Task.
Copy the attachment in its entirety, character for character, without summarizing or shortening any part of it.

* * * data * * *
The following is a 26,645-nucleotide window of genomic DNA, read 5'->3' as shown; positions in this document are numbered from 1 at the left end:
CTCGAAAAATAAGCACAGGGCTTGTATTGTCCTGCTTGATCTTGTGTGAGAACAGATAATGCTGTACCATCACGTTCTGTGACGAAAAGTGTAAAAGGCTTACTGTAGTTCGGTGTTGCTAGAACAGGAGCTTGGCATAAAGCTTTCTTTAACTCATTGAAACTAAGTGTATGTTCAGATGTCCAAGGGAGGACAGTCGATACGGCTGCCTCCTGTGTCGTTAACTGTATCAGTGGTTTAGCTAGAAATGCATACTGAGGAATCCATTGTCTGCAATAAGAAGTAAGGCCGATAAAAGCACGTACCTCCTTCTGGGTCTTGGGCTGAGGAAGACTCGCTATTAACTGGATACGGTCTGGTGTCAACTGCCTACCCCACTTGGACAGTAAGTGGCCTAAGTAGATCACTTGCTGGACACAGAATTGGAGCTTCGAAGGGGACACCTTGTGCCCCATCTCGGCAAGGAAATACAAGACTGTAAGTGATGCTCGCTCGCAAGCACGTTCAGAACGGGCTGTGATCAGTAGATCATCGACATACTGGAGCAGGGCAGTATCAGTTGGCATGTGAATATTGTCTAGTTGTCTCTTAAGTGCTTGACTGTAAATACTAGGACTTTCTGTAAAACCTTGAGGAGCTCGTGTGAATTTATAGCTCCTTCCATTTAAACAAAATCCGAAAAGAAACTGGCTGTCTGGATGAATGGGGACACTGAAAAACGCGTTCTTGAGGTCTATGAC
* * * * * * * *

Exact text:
The following is a 26,645-nucleotide window of genomic DNA, read 5'->3' as shown; positions in this document are numbered from 1 at the left end:
CTCGAAAAATAAGCACAGGGCTTGTATTGTCCTGCTTGATCTTGTGTGAGAACAGATAATGCTGTACCATCACGTTCTGTGACGAAAAGTGTAAAAGGCTTACTGTAGTTCGGTGTTGCTAGAACAGGAGCTTGGCATAAAGCTTTCTTTAACTCATTGAAACTAAGTGTATGTTCAGATGTCCAAGGGAGGACAGTCGATACGGCTGCCTCCTGTGTCGTTAACTGTATCAGTGGTTTAGCTAGAAATGCATACTGAGGAATCCATTGTCTGCAATAAGAAGTAAGGCCGATAAAAGCACGTACCTCCTTCTGGGTCTTGGGCTGAGGAAGACTCGCTATTAACTGGATACGGTCTGGTGTCAACTGCCTACCCCACTTGGACAGTAAGTGGCCTAAGTAGATCACTTGCTGGACACAGAATTGGAGCTTCGAAGGGGACACCTTGTGCCCCATCTCGGCAAGGAAATACAAGACTGTAAGTGATGCTCGCTCGCAAGCACGTTCAGAACGGGCTGTGATCAGTAGATCATCGACATACTGGAGCAGGGCAGTATCAGTTGGCATGTGAATATTGTCTAGTTGTCTCTTAAGTGCTTGACTGTAAATACTAGGACTTTCTGTAAAACCTTGAGGAGCTCGTGTGAATTTATAGCTCCTTCCATTTAAACAAAATCCGAAAAGAAACTGGCTGTCTGGATGAATGGGGACACTGAAAAACGCGTTCTTGAGGTCTATGAC